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    I rather vehemently disagree with the article. I think they misidentified the problem and proposed a terrible “solution”.

    The root problem feels like it is simply ‘poor engineering’, but they don’t give enough context for me to be sure. They created a non-deterministic system… how the heck did they test it, know it even worked? I honestly have so many unanswered questions (@haxor, can you give us some more info, specifically on why “The non-determinism made sense.”).

    You can’t future-proof (don’t feel bad, no one else can either) – it is just a a fantastic waste of time, and upgrades “problems you might have someday” to “problems you have right now”. Worst of all “future-proofing” leads to premature abstraction… which is of negative value. Because you will be wrong about what future-you needs anyway, and bad abstractions are insanely resistant to refactoring.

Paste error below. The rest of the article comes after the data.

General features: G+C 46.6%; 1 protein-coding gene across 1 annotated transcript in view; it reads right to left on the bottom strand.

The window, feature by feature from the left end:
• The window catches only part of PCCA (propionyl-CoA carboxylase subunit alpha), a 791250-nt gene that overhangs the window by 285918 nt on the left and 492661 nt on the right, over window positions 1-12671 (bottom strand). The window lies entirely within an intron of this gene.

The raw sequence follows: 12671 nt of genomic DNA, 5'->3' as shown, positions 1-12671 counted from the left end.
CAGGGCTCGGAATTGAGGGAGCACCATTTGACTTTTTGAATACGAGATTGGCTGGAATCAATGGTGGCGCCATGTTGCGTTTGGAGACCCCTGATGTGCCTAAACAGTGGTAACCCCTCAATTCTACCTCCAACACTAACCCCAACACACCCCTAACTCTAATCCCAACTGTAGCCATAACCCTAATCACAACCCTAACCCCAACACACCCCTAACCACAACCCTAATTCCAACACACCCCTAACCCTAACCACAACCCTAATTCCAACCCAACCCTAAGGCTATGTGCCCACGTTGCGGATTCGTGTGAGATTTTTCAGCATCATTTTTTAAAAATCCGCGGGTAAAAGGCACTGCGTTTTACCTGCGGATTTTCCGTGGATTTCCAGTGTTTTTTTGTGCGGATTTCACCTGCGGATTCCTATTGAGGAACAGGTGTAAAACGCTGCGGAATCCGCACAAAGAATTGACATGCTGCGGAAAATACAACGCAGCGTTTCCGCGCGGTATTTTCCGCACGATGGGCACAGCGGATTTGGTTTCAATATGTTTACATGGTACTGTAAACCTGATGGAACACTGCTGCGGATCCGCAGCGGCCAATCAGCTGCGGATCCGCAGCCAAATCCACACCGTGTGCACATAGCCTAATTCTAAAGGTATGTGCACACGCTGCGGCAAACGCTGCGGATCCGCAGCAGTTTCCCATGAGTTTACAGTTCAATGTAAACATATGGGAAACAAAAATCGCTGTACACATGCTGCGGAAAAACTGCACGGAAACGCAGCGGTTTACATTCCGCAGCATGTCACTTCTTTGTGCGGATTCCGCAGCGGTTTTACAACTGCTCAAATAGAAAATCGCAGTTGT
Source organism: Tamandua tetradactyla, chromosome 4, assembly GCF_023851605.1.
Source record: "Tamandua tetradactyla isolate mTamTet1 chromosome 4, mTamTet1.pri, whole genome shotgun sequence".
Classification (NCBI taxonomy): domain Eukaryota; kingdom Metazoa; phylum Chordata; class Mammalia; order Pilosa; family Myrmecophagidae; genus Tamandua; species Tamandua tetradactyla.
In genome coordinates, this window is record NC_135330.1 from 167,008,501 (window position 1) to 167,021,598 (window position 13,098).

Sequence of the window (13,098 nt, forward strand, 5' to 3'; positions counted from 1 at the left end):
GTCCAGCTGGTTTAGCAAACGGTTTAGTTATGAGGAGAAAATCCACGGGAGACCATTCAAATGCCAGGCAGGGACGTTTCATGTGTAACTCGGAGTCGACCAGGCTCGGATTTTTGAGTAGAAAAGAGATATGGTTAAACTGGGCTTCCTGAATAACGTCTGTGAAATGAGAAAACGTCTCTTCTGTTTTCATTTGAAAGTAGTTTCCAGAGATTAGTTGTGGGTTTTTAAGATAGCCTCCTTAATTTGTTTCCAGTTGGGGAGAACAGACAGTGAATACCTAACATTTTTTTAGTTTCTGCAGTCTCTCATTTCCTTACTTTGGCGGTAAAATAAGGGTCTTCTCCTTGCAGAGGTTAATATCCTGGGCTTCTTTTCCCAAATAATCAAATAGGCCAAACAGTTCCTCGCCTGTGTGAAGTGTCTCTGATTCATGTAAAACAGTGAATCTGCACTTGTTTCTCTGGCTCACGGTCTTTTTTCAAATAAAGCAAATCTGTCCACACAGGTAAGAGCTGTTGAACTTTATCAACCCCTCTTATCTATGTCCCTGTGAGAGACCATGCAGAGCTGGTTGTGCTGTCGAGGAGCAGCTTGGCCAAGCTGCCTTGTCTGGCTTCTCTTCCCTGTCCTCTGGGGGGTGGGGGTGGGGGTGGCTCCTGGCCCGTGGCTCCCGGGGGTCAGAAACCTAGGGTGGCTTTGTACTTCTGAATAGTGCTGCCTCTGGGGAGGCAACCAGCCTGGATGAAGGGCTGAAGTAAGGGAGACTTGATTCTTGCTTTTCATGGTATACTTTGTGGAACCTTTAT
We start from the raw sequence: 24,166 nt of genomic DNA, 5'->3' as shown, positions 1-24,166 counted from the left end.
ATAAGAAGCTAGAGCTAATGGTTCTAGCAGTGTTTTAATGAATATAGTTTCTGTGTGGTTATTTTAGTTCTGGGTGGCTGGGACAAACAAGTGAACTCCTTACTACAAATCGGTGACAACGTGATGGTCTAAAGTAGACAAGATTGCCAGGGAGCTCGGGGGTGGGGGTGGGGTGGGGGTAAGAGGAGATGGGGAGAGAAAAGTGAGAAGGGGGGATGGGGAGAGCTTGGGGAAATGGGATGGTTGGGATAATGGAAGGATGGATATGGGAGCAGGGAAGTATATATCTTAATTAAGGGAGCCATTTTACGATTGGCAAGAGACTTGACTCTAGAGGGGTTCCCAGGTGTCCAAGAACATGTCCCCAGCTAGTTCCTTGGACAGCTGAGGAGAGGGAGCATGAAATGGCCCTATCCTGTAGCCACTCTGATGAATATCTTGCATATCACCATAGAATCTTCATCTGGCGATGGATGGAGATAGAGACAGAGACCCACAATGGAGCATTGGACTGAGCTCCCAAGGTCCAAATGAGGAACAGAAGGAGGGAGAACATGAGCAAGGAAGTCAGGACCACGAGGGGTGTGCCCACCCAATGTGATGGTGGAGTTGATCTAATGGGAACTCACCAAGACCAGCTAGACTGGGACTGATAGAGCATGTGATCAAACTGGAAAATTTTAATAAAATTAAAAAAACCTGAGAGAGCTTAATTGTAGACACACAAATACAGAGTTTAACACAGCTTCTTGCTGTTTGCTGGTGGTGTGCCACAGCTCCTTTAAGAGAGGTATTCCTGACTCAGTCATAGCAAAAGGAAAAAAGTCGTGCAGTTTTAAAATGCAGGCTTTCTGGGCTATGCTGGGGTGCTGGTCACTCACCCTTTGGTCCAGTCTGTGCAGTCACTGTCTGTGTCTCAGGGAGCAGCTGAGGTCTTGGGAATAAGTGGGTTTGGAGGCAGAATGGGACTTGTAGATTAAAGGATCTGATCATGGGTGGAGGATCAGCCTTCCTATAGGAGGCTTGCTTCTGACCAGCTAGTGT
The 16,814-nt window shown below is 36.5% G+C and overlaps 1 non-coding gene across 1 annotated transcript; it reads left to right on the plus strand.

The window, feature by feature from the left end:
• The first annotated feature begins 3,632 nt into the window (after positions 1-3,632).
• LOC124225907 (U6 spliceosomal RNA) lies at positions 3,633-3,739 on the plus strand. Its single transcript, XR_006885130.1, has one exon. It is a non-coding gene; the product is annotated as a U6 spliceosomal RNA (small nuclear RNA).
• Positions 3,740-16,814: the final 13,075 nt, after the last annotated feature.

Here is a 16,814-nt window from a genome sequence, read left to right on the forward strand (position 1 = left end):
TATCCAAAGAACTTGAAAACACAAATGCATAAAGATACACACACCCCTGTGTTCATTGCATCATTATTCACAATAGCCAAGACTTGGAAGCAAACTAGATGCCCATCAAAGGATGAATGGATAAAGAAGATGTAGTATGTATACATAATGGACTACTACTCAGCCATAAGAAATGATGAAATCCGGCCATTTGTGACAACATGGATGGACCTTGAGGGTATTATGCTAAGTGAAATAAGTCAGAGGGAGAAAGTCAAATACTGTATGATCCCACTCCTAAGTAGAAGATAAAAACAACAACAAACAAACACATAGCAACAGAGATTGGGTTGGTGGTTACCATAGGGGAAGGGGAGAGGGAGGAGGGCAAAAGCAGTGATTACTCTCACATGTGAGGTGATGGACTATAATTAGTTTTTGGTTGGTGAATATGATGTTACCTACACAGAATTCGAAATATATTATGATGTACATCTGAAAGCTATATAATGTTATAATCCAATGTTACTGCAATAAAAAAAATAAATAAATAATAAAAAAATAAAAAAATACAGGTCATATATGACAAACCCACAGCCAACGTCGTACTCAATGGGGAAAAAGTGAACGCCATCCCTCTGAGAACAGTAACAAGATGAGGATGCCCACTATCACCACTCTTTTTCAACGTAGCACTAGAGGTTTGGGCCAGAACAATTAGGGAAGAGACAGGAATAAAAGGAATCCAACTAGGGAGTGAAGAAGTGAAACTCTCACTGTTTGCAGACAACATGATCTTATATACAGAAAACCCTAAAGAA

Again, it feels more like an issue of not being data-oriented (Mike Acton’s definition) and reasonable and less about a failure to “future proof” (which of course, I applaud).

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      It’s hard to describe, which is why I left it out of the post. The core of the system is deterministic. We have unittests and end-to-end tests to verify aggregation. But there’s an intermediate step that happens in production, where we take the raw data and pass it through what is essentially a machine learning classifier. Then we take the ML output and the raw data together to produce the aggregated results.